In Like A Lion

Just 40 years ago, the Asiatic lion was in big trouble. Less than 200 of the big cats remained, confined to just one population in and around the Gir forest in the state of Gujarat, India. Their habitat was slowly but surely disappearing in the face of expanding farms and livestock populations, which directly competed with native grazers for food.

Today, however, more than 400 lions inhabit the area, and the forest is recovering – along with native grazer numbers. The story, H.S. Singh of the Gujarat Forest Department and Luke Gibson of the National University of Singapore report in Biological Conservation, “may help guide the recovery and conservation of other imperiled predators.” In particular, it “reveals the importance of managing healthy prey populations in order to sustain threatened top predators,” they write.

By the 1960s, Panthera leo persica was found only in the dry, thorny forests and savanna of the Gir and Girnar hill regions. The lions – and some leopards too – traditionally fed on a wide range of native deer, gazelle, antelope and boar. As farmers pressed in on the forests, however, the lions also developed a taste for domestic water buffalo and cows. It eventually became clear, however, that the lion’s days were numbered unless its habitat was protected.

In 1965, Indian officials created the first protected area – the Gir Wildlife Sanctuary, which was eventually expanded and became Gir National Park in 1975. Starting in 1972, they also began to move many local farmers, and their livestock, to areas outside the park. In the 1980s, they also created sanctuaries in nearby areas with suitable lion habitat.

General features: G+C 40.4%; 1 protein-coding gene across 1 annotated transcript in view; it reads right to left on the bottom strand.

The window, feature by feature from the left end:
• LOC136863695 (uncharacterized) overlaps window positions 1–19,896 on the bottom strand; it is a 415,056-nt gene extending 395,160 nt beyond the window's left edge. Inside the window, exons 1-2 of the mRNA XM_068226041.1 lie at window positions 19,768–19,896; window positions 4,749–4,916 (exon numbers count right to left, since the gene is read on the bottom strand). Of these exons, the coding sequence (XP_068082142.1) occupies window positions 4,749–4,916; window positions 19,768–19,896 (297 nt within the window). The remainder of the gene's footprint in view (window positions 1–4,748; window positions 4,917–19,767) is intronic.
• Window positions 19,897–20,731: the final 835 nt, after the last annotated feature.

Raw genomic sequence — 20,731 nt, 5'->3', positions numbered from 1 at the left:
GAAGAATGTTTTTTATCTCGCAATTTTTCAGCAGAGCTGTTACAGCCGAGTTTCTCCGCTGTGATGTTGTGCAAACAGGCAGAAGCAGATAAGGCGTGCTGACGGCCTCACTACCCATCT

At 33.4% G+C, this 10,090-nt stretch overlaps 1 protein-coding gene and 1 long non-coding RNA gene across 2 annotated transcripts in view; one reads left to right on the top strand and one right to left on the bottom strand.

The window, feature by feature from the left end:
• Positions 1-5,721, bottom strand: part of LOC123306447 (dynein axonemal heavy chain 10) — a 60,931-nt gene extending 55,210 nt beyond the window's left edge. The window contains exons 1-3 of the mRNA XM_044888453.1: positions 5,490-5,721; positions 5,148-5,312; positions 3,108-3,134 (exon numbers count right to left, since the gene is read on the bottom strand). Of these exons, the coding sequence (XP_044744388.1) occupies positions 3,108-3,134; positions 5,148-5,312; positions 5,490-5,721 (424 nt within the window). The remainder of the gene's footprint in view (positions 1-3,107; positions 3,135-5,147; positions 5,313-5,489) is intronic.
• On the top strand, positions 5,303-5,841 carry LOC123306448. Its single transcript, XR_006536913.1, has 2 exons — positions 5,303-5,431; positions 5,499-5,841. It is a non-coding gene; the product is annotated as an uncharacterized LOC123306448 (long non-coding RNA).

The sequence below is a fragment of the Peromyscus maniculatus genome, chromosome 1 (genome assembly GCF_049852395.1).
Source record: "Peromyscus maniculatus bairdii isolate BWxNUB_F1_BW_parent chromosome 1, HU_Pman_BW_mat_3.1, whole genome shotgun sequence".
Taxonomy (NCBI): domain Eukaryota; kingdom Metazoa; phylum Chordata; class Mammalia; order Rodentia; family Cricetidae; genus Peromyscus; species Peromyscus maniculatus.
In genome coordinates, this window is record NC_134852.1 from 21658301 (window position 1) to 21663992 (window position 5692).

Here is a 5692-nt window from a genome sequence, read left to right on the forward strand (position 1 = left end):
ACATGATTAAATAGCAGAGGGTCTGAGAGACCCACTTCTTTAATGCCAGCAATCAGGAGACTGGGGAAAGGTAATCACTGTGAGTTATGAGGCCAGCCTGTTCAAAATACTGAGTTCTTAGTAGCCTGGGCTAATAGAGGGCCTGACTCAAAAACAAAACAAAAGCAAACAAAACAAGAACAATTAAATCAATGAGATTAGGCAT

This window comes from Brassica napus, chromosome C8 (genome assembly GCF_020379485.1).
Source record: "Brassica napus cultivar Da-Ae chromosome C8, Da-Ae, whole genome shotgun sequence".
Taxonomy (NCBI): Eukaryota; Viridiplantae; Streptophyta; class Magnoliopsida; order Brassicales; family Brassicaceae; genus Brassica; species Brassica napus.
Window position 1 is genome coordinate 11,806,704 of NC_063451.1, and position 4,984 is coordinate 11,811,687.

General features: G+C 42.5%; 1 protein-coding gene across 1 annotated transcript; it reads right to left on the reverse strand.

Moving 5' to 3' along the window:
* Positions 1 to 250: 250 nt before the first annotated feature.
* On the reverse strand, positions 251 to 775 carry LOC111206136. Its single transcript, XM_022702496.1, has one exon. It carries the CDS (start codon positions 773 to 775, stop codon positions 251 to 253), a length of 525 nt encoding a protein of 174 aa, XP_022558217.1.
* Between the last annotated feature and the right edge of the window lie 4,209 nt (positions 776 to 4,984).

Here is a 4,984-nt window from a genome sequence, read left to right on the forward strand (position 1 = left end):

The moves have had dramatic results. Forests have rebounded from grazing and logging. Wild grazer populations, meanwhile, have soared 10-fold since 1970, from about 5,600 in 1970 to nearly 65,000 today. That increase in prey helped boost lion numbers from 180 in 1974 to 411 in 2010. At the same time, the lions have shifted their diets: 75% once came from livestock; today, just 25% of the lions’ food comes from the farm. And 25% of the lions now live outside of the Gir forest, mostly in other protected enclaves. The changes have also aided other predators. Leopards and hyena populations have more than doubled in size, for instance.

It’s not clear, however, how much longer the gains can continue. Recently, farming and livestock populations have been growing both within and outside of the Gir forest. That may “limit the potential recovery of wild prey species and consequently the Asiatic lion,” Singh and Gibson note. Banning livestock from protected areas, they add, would enable “continued growth and recovery.” David Malakoff | March 1, 2011

Source: Singh, H., & Gibson, L. (2011). A conservation success story in the otherwise dire megafauna extinction crisis: The Asiatic lion (Panthera leo persica) of Gir forest. Biological Conservation DOI: 10.1016/j.biocon.2011.02.009


Image © Noppons |